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Firoz Kassam made his fortune as a slum hotelier and in the 1980s was labelled a "merchant of misery". He bought run-down London hostels and hotels and was paid by local councils to fill them with homeless people and asylum seekers, until the inmates rebelled over the conditions in which they were being housed.
In 1999, Kassam bought Oxford United F.C. for only £1, also taking over its debts, estimated to be in the region of £13m. In 2000 he resumed building a 12,500-capacity stadium at Minchery Farm on the edge of Oxford, which he called the Kassam Stadium. Construction of this stadium had actually been in progress since 1997, but was suspended in the early stages due to the club's financial problems. The fourth side of the stadium was left empty due to Oxford's decline in the league, as they had dropped down two divisions while the stadium was being built. The development includes a hotel, cinema, bowling alley, gym, health centre and restaurants. Oxford United played its first game there on 18 August 2001, in Division Three of the Football League. Kassam sold the football club in 2006, but retained ownership of the stadium through his company Firoka with Oxford United (and later also London Welsh RFC) as tenants. Oxford United's old home, the Manor Ground in Headington, was sold by Kassam, first to his own holding company for £6 million, and then to developers for £12 million in 1999. The ground has since been demolished and developed into the Manor Hospital, which opened in October 2004.
Firoz Kassam also owns the historic mansion and grounds of Heythrop Park which he purchased in 1999 for £15m. The site recently underwent a £50 million rebuilding programme and has been developed into a luxury hotel and spa with an 18-hole championship golf course and restored landscape gardens. In August 2005, he purchased Studley Castle in Warwickshire, a hotel and conference centre formerly owned by Phoenix Venture Holdings, the consortium who owned carmaker MG Rover from 2000 until 2005.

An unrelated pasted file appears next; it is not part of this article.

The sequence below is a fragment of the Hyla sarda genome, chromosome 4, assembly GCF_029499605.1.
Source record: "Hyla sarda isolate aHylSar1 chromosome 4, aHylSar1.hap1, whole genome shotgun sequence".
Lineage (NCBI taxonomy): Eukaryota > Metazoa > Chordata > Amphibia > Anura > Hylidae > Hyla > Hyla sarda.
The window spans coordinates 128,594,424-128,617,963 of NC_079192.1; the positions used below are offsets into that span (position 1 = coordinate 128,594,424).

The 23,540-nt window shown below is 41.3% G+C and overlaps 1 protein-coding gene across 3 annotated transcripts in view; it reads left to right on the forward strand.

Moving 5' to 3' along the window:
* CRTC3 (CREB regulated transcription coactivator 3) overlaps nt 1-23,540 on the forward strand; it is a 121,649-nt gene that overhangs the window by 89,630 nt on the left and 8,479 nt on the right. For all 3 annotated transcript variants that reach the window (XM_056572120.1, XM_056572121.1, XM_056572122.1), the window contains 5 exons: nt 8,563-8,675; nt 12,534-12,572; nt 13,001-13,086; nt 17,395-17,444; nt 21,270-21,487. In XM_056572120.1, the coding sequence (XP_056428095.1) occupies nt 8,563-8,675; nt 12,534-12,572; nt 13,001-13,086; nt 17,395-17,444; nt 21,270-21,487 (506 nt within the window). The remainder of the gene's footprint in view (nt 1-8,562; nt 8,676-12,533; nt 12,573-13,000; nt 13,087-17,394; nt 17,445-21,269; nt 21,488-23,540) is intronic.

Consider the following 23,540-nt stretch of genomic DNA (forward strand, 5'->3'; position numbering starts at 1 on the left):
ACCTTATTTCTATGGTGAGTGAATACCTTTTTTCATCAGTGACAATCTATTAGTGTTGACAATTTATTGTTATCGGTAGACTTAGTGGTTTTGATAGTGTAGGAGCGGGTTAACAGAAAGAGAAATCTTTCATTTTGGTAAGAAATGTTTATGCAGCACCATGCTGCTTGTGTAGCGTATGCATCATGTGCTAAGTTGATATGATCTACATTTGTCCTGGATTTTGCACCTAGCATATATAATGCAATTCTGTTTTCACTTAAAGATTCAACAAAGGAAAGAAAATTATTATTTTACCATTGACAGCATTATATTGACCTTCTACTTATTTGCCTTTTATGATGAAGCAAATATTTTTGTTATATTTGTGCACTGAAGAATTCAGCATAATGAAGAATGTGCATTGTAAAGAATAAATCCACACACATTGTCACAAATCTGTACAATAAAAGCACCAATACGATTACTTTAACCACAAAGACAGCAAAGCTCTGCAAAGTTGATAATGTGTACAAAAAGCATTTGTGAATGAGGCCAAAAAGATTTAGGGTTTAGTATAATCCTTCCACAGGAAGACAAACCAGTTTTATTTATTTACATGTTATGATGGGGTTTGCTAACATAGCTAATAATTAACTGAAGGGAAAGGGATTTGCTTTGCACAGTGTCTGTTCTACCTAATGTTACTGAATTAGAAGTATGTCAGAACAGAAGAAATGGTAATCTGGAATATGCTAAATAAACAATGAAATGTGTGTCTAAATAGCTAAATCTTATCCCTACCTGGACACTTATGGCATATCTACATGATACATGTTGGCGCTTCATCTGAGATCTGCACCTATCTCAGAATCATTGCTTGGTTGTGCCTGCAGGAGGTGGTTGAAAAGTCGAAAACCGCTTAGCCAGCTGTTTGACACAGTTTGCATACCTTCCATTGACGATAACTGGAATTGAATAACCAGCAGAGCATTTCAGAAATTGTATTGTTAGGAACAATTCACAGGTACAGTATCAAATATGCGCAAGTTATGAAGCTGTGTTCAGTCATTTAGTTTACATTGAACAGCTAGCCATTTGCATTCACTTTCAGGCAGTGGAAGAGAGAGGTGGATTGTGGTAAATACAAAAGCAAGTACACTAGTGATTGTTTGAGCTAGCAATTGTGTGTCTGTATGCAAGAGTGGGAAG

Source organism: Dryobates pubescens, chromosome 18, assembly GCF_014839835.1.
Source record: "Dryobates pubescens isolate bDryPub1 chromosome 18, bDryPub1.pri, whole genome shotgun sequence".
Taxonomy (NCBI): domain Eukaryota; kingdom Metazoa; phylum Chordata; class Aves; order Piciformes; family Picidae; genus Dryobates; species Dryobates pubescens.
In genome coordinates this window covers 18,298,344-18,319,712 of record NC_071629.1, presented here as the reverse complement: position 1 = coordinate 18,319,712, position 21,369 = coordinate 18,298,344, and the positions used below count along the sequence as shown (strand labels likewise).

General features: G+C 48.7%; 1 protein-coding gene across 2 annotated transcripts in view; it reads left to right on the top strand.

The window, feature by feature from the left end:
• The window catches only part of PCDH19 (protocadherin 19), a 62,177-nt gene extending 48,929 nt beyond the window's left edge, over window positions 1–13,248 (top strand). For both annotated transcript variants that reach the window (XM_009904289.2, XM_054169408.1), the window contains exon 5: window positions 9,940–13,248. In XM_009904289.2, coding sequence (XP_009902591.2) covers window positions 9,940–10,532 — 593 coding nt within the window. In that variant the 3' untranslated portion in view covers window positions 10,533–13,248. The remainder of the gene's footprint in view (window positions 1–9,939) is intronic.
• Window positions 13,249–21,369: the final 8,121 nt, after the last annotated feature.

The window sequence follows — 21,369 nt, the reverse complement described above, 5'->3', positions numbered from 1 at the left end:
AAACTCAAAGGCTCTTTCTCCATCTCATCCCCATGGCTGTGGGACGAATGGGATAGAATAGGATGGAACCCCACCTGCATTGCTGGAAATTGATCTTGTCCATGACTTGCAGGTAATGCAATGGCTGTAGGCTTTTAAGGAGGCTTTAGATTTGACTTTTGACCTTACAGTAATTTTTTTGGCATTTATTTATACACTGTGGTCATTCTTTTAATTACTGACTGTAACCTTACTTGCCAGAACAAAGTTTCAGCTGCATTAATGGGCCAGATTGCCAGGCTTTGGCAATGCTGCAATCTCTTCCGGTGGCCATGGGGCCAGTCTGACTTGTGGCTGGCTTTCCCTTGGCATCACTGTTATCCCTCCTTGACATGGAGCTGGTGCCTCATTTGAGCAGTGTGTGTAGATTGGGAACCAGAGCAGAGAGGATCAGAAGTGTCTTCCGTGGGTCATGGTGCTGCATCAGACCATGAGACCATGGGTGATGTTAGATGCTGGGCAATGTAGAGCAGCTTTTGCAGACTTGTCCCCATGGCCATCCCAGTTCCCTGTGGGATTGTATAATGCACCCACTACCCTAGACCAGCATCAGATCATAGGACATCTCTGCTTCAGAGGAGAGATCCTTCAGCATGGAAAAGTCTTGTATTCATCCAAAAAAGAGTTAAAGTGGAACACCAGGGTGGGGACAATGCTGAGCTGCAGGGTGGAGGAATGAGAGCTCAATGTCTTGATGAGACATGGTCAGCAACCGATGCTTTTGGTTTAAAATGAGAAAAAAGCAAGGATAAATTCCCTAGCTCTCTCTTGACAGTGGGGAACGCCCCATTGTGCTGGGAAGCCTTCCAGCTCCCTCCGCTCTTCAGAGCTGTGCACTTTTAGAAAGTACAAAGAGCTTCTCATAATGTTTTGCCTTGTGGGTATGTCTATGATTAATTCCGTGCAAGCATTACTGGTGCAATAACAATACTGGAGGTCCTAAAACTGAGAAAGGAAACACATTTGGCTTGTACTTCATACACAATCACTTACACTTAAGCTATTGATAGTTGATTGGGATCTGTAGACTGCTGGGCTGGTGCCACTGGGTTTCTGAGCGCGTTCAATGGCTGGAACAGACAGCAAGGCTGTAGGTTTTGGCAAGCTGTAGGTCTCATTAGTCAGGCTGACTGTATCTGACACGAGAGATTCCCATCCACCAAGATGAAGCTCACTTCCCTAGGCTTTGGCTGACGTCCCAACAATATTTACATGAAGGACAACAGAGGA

In February 2006, Firoz Kassam's Firoka company was announced as the preferred bidder for the redevelopment of Alexandra Palace in London. The whole Palace would be given to Firoka on a 125-year lease for commercial uses. As it is held on a charitable trust, and Firoka is a private company, this proposal was very controversial. It was subject to agreement of the charity commission, which received 350 objections to the lease to develop a multi-use exhibition, leisure and entertainment complex. On 5 October 2007 in the High Court, Mr Justice Sullivan granted an application by a member of the conservationist Save Ally Pally group to quash the Charity Commission's Order authorizing the lease.
- Sunday Times Rich List 2009 online edition
- "From slum landlord to Mr Ally Pally", Evening Standard (London), 2 February 2006
- "Merry completes Oxford takeover". BBC Sport. 2006-03-22. Retrieved 2009-01-31.
- Manor Hospital
- "Court rejects £55m Palace plans". BBC News. 5 October 2007.
- "Development threat to the palace, where television was born" (Independent article on development plans, 30 December 2006)
- "Firoka One Step Closer To Securing Alexandra Palace"
- "TV studios under threat", 29 October 2006 (Account from MP about Firoz Kassam and future of TV studios)
- Ally Pally faces legal challenge (Controversy over Kassam's proposed takeover of Alexandra Palace.)